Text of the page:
How to Stamp with a Toddler

Stamping With a Toddler

Today I want to share a card with you that was made by my favorite artist in the whole world: my two year old son!

This is a card he made for his dad for Father’s Day almost by himself. Everything on the orange panel, from stamping, to washi tape, to drawing, to punching out and gluing on shapes was completely on his own. If I even looked like I might try to help, he immediately protested, “No! I DO IT!” When he was completely done, I did cut the orange card panel to the correct size and attach it to the lime green card, but that was it!

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Teaching a Toddler to Stamp: Baby Steps

My son has wanted to make cards with me since he was 16 months old. We started with limited supplies and moved out way up gradually.

At first, he would sit next to me in his high chair while I was making a card. I would give him a piece of paper and put strips of washi tape along the edge of the high chair and he would stick them onto the paper. At this age he also loved to help me use embossing folders. He loved turning the crank on the Cuttlebug and seeing how the paper got bumpy. He learned new vocabulary words even on the first day: “paper,” “tape,” and “stamp.”

Next, we learned about glue sticks. At first, I helped add glue to shapes and let him stick it on the paper. Now he glues things down like a pro, all by himself. He also learned to use paper punches to punch out shapes to glue. These are kind of heavy duty and still a little tricky for him to use by himself, but I let him try on his own and wait until he asks for help.

In the next stage, we added pens to the supply list. My son was very interested in letters and writing at this point, so he would draw scribbles on the paper, all the while saying, “A, E, A, E.”

Finally, we moved on to stamps and ink. For a very brief period of approximately two days he was happy to let me put ink on a stamp for him and he would stamp it on the paper. That quickly evolved into wanting to handle the ink by himself, of course. He has learned to ink up a stamp and stamp it on the paper, stamp the little inkpad itself on the paper, and make finger prints! He also really enjoys sticking photopolymer stamps on clear blocks and peeling them off again.

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Tips for Stamping with a Toddler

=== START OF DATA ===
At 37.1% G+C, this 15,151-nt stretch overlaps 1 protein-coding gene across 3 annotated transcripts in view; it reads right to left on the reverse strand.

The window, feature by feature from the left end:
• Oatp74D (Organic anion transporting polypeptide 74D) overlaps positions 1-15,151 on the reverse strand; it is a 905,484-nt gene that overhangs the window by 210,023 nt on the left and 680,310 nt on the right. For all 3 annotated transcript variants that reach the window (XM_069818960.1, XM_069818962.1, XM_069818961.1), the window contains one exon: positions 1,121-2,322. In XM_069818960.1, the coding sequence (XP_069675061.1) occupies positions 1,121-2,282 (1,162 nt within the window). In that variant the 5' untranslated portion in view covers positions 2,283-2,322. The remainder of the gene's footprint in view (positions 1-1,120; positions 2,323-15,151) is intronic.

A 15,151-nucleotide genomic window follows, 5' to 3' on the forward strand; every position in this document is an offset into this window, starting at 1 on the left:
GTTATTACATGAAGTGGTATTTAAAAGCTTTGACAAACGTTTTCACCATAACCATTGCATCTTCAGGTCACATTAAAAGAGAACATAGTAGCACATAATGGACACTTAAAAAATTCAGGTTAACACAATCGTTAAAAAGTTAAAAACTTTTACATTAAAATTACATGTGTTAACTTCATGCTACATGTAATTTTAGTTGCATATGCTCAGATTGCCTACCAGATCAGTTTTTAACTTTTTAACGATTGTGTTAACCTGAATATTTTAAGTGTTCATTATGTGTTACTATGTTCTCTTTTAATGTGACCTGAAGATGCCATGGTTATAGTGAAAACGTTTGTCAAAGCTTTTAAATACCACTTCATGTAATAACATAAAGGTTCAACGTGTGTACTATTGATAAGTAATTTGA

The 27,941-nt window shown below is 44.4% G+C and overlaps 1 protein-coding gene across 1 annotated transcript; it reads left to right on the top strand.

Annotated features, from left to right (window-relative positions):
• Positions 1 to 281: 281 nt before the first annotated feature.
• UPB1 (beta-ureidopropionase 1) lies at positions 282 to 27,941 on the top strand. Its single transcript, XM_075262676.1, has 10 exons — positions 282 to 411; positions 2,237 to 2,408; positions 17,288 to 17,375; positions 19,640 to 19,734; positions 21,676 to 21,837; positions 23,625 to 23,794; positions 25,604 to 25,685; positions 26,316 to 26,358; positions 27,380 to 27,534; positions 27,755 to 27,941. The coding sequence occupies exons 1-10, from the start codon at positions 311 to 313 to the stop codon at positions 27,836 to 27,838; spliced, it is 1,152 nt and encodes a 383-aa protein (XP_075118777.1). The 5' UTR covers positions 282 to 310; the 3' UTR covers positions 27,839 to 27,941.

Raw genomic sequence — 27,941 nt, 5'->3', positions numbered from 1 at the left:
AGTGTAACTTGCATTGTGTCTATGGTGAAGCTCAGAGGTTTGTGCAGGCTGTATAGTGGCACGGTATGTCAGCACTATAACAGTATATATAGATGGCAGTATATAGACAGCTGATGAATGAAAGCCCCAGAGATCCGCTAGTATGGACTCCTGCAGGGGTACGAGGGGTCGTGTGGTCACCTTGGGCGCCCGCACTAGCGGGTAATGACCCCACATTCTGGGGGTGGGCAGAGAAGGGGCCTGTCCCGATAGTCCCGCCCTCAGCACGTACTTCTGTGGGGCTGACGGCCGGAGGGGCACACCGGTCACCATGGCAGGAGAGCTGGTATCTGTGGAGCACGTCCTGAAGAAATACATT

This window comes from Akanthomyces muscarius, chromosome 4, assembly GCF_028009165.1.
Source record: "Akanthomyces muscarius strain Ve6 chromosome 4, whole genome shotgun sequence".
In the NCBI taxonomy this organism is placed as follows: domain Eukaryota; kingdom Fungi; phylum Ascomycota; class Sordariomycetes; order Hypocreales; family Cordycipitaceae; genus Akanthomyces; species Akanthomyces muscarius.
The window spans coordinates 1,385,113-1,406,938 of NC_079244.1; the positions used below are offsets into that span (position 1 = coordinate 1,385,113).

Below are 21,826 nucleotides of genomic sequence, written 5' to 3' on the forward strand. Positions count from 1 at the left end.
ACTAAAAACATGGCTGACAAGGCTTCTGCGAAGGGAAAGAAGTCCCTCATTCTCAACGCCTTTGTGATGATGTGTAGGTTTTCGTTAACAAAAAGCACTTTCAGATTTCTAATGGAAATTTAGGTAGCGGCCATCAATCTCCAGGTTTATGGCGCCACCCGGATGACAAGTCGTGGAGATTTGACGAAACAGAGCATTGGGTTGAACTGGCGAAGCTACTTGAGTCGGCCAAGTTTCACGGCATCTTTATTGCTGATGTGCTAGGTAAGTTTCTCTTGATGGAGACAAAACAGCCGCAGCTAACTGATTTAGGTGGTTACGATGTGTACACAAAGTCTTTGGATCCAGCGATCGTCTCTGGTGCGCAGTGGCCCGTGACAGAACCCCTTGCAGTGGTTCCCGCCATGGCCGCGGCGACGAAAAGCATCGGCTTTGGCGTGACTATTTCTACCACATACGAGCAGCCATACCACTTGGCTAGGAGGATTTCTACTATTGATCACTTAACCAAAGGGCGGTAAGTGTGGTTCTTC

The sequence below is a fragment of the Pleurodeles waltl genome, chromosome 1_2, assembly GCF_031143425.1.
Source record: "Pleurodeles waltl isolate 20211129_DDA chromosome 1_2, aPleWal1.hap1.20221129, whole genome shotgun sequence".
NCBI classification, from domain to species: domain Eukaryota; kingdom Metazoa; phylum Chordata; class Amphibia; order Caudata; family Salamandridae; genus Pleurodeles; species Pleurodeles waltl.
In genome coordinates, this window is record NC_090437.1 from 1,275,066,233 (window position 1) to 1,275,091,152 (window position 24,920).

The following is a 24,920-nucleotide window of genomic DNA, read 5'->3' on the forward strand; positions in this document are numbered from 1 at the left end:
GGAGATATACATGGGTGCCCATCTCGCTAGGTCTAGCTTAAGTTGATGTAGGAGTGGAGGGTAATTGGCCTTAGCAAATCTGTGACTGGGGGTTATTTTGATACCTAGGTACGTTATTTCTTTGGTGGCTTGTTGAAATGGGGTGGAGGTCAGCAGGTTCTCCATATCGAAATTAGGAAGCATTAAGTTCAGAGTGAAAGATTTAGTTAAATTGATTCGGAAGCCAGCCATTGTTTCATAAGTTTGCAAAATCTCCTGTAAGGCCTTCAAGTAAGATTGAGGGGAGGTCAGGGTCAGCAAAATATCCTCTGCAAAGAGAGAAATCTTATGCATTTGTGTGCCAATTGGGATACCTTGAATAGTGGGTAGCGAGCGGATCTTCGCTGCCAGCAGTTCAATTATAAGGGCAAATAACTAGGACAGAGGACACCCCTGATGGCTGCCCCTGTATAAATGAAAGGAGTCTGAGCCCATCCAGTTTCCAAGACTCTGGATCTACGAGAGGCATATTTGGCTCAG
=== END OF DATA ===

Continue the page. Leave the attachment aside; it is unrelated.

1. Create an art friendly area. A low table works great, as it is easier for the toddler to stand, sit, or move around as needed while they work. Leave the kid friendly art supplies out where the toddler can reach them any time he feels inspired to do so.
  2. Don’t stress about a mess. Cover the table or floor with newspapers if needed. Dress appropriately. Have an easy-on art shirt ready to go for him AND for you. Have cleaning supplies nearby, or at least baby wipes for wiping off hands! Have bath time right after stamping.
  3. Set boundaries. Let him know what is okay to play with and what is off limits.For example my son has his own set of stamps, but is allowed to use my clear blocks and paper punches. We only stamp in the “office” and always wipe hands before playing with anything else.
  4. Introduce supplies gradually. Introduce one new art supply at a time and build on what they already know. New supplies make art novel and interesting all over again. It is also less overwhelming than introducing a bunch of new things all at once.
  5. Save “scraps” from grown up card projects. I usually stamp a couple of images, but only use the best one in a card. I spend an extra minute or so to cut out even the “scrap” ones and save them for my son to use. His “office” is right next to mine, so I just drop the extras right in the bucket of shapes for him to glue onto his cards.
  6. Make it a learning experience! Talk about stamping while you work. Learn about colors and shapes. Depending on what stamps you have, talk about animals, the alphabet,  space, or whatever!
  7. Stamp and do art projects together! Your toddler will be interested in doing what you are doing. Plus, it will keep you from hovering over and trying to control what your toddler is trying to do.
  8. Give away cards that your child made. You will melt the hearts of grandparents, aunties, and uncles everywhere.

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Toddler Color Choices

Sometimes it seems like my son picks just any old random color, and at other times he seems to very deliberately select his color schemes. For example, he made a card recently and all the supplies he used were green or blue, from ink, to pens, to washi tape, even though there were lots of other colors to choose from.

I really like the color combination my son used on his Father’s Day card; it’s so happy and bright! I do think Stampin’ Up! might have to consider adding a lime green to their official line up. Anyone want to venture a guess as to whether it will be one of next year’s In Colors?

My son’s bright color choices also extend to his wardrobe:

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Thanks for visiting and happy stamping to you and yours!

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